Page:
FOXBOROUGH, Mass. — Luckily, an NFL season lasts 16 games and not two.
If it were one-eighth its current length, Patriots wide receiver Brandon LaFell would have finished with zero receptions on six targets. Fast forward six games and LaFell is among the top receivers in New England’s high-scoring, offensive juggernaut.
His performance on Sunday against the Chicago Bears was by far his best since joining the Patriots, and he even set career highs with 11 receptions and 127 yards, including a nine-yard touchdown to boot.
The Patriots offense was once criticized for being a two-horse show with wide receiver Julian Edelman and tight end Rob Gronkowski getting most of the looks, but LaFell has inserted himself into the mix to form a formidable triumvirate of options for quarterback Tom Brady.
“He made a bunch of plays,” Brady said after the game. “He has great catch-and-run ability. He’s such a strong runner and when you get the ball in his hands good things happen, so we’ve got to keep finding ways to get him the ball.”
Patriots receivers don’t always (read: ever) come in and immediately find ways to contribute. LaFell is bucking that trend. Through eight games, LaFell has 30 receptions, 461 yards and four touchdowns — on pace for 60 receptions, 922 yards and eight touchdowns. For reference, former Patriots receiver Brandon Lloyd had 74 receptions for 911 yards and four touchdowns in 2012.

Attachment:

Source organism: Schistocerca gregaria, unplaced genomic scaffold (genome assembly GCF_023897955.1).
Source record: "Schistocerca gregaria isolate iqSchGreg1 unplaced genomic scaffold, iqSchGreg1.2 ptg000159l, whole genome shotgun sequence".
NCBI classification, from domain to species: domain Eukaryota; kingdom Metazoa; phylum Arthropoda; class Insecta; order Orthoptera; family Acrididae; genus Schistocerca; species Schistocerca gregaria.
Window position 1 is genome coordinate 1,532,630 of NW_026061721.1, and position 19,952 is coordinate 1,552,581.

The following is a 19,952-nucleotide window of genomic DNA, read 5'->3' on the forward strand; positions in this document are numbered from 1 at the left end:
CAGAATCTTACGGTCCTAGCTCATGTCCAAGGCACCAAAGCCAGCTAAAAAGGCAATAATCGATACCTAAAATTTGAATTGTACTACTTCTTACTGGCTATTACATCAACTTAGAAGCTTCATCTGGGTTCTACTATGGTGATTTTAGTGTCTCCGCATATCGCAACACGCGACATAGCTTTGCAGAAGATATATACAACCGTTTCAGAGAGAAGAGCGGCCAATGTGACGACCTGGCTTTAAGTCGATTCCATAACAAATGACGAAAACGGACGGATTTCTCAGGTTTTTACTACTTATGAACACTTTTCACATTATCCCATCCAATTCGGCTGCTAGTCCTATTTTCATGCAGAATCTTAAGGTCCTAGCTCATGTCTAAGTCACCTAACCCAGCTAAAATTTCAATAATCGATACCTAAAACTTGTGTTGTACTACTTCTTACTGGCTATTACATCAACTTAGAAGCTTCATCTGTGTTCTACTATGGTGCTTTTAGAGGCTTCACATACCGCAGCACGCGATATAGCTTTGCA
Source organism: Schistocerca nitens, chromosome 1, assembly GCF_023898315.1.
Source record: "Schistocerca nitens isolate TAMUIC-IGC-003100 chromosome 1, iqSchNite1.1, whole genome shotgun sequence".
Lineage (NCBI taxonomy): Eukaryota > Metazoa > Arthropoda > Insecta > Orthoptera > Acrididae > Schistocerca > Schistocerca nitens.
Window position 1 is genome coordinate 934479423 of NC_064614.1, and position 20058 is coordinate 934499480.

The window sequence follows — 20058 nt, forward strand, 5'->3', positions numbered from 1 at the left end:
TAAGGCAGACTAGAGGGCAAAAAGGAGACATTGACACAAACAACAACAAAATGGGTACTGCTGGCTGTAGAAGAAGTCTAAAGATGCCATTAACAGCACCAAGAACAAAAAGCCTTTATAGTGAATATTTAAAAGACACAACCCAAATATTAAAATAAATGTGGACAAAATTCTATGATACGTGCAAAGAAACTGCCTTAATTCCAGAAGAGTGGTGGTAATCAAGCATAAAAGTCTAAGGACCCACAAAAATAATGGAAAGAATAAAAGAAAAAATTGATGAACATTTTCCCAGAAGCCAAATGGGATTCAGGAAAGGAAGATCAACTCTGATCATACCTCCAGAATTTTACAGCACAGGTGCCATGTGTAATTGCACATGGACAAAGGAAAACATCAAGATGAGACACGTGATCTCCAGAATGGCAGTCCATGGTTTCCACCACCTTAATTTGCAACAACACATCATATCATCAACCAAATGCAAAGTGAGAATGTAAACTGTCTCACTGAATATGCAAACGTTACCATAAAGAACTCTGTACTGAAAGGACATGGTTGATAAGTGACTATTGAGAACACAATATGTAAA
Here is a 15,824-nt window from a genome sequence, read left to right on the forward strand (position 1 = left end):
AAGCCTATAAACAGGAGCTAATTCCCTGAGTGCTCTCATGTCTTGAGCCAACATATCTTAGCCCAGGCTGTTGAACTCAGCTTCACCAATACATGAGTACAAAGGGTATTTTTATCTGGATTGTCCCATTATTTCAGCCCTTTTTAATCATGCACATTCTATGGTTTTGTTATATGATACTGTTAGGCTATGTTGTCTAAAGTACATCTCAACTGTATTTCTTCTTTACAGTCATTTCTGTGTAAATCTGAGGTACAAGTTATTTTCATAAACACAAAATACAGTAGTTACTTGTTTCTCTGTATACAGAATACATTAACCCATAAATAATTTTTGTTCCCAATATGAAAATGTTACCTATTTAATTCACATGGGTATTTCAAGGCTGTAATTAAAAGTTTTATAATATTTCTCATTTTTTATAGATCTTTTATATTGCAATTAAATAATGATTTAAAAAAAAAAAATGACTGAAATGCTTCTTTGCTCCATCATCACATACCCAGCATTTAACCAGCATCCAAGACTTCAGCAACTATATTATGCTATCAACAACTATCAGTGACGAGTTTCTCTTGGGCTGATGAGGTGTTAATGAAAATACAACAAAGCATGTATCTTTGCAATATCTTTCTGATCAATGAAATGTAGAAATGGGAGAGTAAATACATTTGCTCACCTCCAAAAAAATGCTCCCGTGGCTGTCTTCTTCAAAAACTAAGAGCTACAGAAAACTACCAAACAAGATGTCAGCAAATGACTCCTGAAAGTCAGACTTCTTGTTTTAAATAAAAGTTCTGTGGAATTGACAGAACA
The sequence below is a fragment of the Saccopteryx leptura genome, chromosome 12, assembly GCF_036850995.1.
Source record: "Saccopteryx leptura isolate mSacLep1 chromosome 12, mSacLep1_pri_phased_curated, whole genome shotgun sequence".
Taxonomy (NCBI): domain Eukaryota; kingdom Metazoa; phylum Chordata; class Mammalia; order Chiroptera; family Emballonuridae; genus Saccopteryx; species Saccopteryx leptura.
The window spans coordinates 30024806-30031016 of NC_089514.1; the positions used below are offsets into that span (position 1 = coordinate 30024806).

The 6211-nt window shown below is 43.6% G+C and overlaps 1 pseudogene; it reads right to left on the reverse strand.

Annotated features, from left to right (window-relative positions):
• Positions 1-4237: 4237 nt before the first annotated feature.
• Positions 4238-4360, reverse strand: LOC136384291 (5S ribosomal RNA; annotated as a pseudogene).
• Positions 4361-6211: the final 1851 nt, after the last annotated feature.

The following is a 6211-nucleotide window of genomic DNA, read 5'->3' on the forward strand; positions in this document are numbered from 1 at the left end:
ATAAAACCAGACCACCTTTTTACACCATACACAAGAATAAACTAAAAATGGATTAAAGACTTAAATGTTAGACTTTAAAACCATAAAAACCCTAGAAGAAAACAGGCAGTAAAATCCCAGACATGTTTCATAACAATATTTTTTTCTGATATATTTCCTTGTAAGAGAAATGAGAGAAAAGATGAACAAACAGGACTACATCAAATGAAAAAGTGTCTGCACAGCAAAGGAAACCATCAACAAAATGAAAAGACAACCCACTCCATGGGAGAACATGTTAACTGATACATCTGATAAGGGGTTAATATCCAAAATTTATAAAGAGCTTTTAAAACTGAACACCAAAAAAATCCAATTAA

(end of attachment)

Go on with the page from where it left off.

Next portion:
LaFell’s production has snowballed since he got off the schneid in Week 3 against the Oakland Raiders.
“I think we saw it in Kansas City,” head coach Bill Belichick said of LaFell’s breakout season. “[He’s a] big target, tough kid — really tough — plays hard, hard to tackle. I think we’ve seen a lot of examples of it this year; saw it in preseason, see it in practice.”
LaFell’s instant contributions are welcome and needed. The fifth-year veteran has been an upgrade in second-year man Aaron Dobson’s role as the ‘X’ receiver, lining up primarily outside the numbers and providing Brady a big-bodied target.
Week by week, LaFell is laying waste to the stigma that veteran free agent receivers can’t come to New England and flourish.
“I think with new players sometimes you really don’t know what someone’s able to do in your offense until you actually get out there and do it and you make the plays in game-type situations,” Brady said. “Even like his run after the catch ability, that doesn’t show up in training camp because we’re not tackling. And it doesn’t show up in the preseason — if he gets two catches a game it’s hard to tell. And then all of sudden you see it over eight games where he’s doing it every week and it becomes a big strength for your team.”
The list of failed free agent receivers is long and well-known: Joey Galloway, Chad Ochocinco, and Danny Amendola are just a few of the names. Week after week, LaFell adds to his resumé that is slowly but surely bucking the previous trend.